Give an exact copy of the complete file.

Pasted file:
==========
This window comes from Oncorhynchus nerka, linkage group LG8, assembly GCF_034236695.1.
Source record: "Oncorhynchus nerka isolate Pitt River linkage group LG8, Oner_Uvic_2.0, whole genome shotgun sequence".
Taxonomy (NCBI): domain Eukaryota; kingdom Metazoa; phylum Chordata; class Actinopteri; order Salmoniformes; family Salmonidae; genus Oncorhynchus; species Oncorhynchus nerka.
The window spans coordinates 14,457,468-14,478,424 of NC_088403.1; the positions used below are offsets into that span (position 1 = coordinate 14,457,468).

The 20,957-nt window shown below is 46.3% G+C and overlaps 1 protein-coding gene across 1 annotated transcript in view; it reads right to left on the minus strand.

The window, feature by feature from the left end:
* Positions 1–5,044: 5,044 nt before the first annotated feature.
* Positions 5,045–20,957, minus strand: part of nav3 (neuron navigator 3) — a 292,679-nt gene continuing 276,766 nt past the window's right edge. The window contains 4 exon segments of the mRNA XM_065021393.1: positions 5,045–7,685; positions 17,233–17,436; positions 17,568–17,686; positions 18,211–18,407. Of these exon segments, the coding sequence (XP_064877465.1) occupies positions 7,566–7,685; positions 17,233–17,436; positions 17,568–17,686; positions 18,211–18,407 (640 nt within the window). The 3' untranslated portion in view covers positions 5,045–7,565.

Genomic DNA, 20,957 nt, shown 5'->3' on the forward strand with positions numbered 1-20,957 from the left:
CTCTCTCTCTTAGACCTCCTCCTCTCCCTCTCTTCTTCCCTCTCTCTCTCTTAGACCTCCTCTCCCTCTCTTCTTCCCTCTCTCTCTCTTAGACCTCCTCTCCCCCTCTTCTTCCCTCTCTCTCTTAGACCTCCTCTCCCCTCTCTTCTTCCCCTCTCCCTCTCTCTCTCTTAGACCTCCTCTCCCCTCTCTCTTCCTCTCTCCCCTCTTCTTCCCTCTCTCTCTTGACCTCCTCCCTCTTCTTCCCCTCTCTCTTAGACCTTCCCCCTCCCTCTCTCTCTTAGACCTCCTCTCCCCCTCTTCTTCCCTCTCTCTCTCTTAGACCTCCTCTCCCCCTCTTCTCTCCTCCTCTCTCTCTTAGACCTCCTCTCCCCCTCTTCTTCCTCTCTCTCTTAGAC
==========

This window comes from Oncorhynchus nerka, linkage group LG8, assembly GCF_034236695.1.
Source record: "Oncorhynchus nerka isolate Pitt River linkage group LG8, Oner_Uvic_2.0, whole genome shotgun sequence".
Taxonomy (NCBI): domain Eukaryota; kingdom Metazoa; phylum Chordata; class Actinopteri; order Salmoniformes; family Salmonidae; genus Oncorhynchus; species Oncorhynchus nerka.
The window spans coordinates 14,457,468-14,478,424 of NC_088403.1; the positions used below are offsets into that span (position 1 = coordinate 14,457,468).

The 20,957-nt window shown below is 46.3% G+C and overlaps 1 protein-coding gene across 1 annotated transcript in view; it reads right to left on the minus strand.

The window, feature by feature from the left end:
* Positions 1–5,044: 5,044 nt before the first annotated feature.
* Positions 5,045–20,957, minus strand: part of nav3 (neuron navigator 3) — a 292,679-nt gene continuing 276,766 nt past the window's right edge. The window contains 4 exon segments of the mRNA XM_065021393.1: positions 5,045–7,685; positions 17,233–17,436; positions 17,568–17,686; positions 18,211–18,407. Of these exon segments, the coding sequence (XP_064877465.1) occupies positions 7,566–7,685; positions 17,233–17,436; positions 17,568–17,686; positions 18,211–18,407 (640 nt within the window). The 3' untranslated portion in view covers positions 5,045–7,565.

Genomic DNA, 20,957 nt, shown 5'->3' on the forward strand with positions numbered 1-20,957 from the left:
CTCTCTCTCTTAGACCTCCTCCTCTCCCTCTCTTCTTCCCTCTCTCTCTCTTAGACCTCCTCTCCCTCTCTTCTTCCCTCTCTCTCTCTTAGACCTCCTCTCCCCCTCTTCTTCCCTCTCTCTCTTAGACCTCCTCTCCCCTCTCTTCTTCCCCTCTCCCTCTCTCTCTCTTAGACCTCCTCTCCCCTCTCTCTTCCTCTCTCCCCTCTTCTTCCCTCTCTCTCTTGACCTCCTCCCTCTTCTTCCCCTCTCTCTTAGACCTTCCCCCTCCCTCTCTCTCTTAGACCTCCTCTCCCCCTCTTCTTCCCTCTCTCTCTCTTAGACCTCCTCTCCCCCTCTTCTCTCCTCCTCTCTCTCTTAGACCTCCTCTCCCCCTCTTCTTCCTCTCTCTCTTAGAC